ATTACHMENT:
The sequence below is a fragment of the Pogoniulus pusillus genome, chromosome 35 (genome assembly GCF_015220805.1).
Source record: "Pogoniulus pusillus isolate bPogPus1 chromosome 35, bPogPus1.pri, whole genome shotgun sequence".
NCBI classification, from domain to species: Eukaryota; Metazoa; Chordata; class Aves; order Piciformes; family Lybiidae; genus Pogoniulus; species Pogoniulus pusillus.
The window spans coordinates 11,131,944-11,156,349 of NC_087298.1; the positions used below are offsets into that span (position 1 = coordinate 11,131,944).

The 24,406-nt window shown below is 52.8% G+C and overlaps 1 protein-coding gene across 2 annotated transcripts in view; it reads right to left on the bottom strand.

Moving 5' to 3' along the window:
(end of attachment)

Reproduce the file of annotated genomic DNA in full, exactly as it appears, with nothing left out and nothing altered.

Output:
The sequence below is a fragment of the Pogoniulus pusillus genome, chromosome 35 (genome assembly GCF_015220805.1).
Source record: "Pogoniulus pusillus isolate bPogPus1 chromosome 35, bPogPus1.pri, whole genome shotgun sequence".
NCBI classification, from domain to species: Eukaryota; Metazoa; Chordata; class Aves; order Piciformes; family Lybiidae; genus Pogoniulus; species Pogoniulus pusillus.
The window spans coordinates 11,131,944-11,156,349 of NC_087298.1; the positions used below are offsets into that span (position 1 = coordinate 11,131,944).

The 24,406-nt window shown below is 52.8% G+C and overlaps 1 protein-coding gene across 2 annotated transcripts in view; it reads right to left on the bottom strand.

Moving 5' to 3' along the window: